Jun 24, 2019 | Updated: 08:43 AM EDT

Plant 10 Trees If You Want to Graduate, Says New Filipino Law

Jun 03, 2019 12:13 AM EDT

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A new Filipino law requires all graduating high school and college students to plant at least 10 trees each before they can graduate. The law honors a tradition of planting trees upon graduation, which is also hoped to simultaneously combat global climate change. The proponents of the law say the legislation could result in as many as 525 billion trees planted in a generation if it is properly adhered to.

The Philippines' Magdalo Party representative Gary Alejano, who was the principal author of the legislation, said: "With over 12 million students graduating from elementary and nearly five million students graduating from high school and almost 500,000 graduating from college each year, this initiative, if properly implemented, will ensure that at least 175 million new trees would be planted each year.

"In the course of one generation, no less than 525 billion can be planted under this initiative," Mr. Alejano said in the bill's explanatory note. "Even with a survival rate of only 10 percent, this would mean an additional 52.5 billion trees would be available for the youth to enjoy, when they assume the mantle of leadership in the future."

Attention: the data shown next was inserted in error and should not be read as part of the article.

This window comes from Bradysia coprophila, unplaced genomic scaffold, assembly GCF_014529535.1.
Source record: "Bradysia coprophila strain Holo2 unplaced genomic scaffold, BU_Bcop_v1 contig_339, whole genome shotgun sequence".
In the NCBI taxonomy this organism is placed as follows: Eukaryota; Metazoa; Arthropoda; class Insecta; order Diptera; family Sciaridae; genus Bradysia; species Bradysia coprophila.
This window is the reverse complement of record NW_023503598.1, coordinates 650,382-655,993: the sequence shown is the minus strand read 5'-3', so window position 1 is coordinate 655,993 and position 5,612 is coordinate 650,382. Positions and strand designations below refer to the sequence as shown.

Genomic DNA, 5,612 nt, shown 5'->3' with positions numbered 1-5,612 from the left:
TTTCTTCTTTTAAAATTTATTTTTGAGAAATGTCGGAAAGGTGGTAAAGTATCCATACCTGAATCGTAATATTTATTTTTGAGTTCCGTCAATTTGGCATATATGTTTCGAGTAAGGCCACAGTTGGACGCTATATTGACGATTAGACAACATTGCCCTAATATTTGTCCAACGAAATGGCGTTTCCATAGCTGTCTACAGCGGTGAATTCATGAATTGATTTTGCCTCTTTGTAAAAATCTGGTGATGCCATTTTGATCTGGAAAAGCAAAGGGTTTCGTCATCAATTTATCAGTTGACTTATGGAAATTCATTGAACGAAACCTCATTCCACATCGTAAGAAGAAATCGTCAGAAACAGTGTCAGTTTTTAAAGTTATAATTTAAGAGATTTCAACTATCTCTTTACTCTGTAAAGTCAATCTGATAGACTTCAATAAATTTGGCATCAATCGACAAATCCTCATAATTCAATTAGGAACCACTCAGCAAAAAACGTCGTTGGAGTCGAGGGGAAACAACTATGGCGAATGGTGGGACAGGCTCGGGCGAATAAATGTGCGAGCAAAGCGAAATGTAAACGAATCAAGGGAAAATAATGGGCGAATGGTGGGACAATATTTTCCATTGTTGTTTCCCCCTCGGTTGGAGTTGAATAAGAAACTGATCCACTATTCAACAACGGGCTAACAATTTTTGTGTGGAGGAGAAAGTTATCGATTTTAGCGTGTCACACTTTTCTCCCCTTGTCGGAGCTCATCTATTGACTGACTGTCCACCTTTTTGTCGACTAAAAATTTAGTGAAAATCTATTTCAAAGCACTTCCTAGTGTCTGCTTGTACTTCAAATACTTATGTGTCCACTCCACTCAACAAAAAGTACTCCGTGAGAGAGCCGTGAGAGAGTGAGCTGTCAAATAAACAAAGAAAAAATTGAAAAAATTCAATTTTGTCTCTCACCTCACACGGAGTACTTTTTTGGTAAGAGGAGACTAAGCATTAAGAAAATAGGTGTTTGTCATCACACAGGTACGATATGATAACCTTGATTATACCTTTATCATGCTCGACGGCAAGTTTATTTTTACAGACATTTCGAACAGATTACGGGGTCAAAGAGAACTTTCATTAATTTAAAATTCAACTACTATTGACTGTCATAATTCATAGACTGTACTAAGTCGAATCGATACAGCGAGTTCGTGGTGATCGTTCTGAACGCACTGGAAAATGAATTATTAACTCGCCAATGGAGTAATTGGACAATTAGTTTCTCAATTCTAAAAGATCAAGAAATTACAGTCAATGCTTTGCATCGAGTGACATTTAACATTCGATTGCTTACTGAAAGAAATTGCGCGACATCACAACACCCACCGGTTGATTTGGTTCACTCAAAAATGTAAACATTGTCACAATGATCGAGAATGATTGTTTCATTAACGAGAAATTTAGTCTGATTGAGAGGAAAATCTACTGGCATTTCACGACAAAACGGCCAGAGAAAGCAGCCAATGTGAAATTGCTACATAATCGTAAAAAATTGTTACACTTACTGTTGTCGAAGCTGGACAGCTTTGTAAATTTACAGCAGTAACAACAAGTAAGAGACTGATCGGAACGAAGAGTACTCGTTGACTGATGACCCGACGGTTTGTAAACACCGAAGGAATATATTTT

The trees will apparently be planted in mangroves, existing forests, some protected areas, military ranges, abandoned mining sites and selected urban areas. The government said the species selected for planting must be suitable to each location, environment and landscape of the area and there will also be a preference for indigenous species.

In addition to the instantaneous carbon-absorbing impact of the trees, it is hoped the legislation will help bring environmental understanding to future generations and lead to further ecological initiatives. The country's Department of Education and the Commission on Higher Education will together implement and ensure compliance with the bill.

The Philippines is one of the world's most severely deforested countries with total forest cover dropping from 70 percent to just 20 percent during the 20th century. Illegal logging remains a problem for the country and the lack of trees in some areas has increased the risk and the impacts of floods and landslides.

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